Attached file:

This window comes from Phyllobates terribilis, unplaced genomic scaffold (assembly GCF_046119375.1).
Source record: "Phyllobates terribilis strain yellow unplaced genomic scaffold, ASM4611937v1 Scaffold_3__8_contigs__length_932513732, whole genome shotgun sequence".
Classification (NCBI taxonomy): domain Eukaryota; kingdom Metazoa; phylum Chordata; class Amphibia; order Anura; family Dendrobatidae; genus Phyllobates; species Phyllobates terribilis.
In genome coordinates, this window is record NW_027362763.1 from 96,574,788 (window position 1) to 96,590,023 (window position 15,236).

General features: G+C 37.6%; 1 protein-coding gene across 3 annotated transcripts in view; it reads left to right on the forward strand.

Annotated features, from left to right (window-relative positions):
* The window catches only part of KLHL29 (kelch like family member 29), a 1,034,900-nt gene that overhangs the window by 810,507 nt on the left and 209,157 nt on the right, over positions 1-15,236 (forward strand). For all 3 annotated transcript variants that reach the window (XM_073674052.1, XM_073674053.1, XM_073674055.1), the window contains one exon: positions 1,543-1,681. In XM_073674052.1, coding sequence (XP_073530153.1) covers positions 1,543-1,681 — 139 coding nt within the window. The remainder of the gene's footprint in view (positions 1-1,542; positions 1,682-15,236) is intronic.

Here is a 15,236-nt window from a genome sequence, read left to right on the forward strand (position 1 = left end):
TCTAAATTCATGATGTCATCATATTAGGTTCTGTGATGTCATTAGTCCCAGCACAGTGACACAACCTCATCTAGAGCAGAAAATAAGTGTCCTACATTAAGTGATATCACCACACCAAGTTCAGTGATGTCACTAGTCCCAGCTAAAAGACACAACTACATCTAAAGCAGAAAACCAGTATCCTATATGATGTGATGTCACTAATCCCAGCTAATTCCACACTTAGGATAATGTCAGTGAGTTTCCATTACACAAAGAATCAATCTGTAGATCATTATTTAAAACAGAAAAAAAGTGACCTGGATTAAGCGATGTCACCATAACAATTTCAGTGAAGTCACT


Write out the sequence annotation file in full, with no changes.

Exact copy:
This window comes from Phyllobates terribilis, unplaced genomic scaffold (assembly GCF_046119375.1).
Source record: "Phyllobates terribilis strain yellow unplaced genomic scaffold, ASM4611937v1 Scaffold_3__8_contigs__length_932513732, whole genome shotgun sequence".
Classification (NCBI taxonomy): domain Eukaryota; kingdom Metazoa; phylum Chordata; class Amphibia; order Anura; family Dendrobatidae; genus Phyllobates; species Phyllobates terribilis.
In genome coordinates, this window is record NW_027362763.1 from 96,574,788 (window position 1) to 96,590,023 (window position 15,236).

General features: G+C 37.6%; 1 protein-coding gene across 3 annotated transcripts in view; it reads left to right on the forward strand.

Annotated features, from left to right (window-relative positions):
* The window catches only part of KLHL29 (kelch like family member 29), a 1,034,900-nt gene that overhangs the window by 810,507 nt on the left and 209,157 nt on the right, over positions 1-15,236 (forward strand). For all 3 annotated transcript variants that reach the window (XM_073674052.1, XM_073674053.1, XM_073674055.1), the window contains one exon: positions 1,543-1,681. In XM_073674052.1, coding sequence (XP_073530153.1) covers positions 1,543-1,681 — 139 coding nt within the window. The remainder of the gene's footprint in view (positions 1-1,542; positions 1,682-15,236) is intronic.

Here is a 15,236-nt window from a genome sequence, read left to right on the forward strand (position 1 = left end):
TCTAAATTCATGATGTCATCATATTAGGTTCTGTGATGTCATTAGTCCCAGCACAGTGACACAACCTCATCTAGAGCAGAAAATAAGTGTCCTACATTAAGTGATATCACCACACCAAGTTCAGTGATGTCACTAGTCCCAGCTAAAAGACACAACTACATCTAAAGCAGAAAACCAGTATCCTATATGATGTGATGTCACTAATCCCAGCTAATTCCACACTTAGGATAATGTCAGTGAGTTTCCATTACACAAAGAATCAATCTGTAGATCATTATTTAAAACAGAAAAAAAGTGACCTGGATTAAGCGATGTCACCATAACAATTTCAGTGAAGTCACT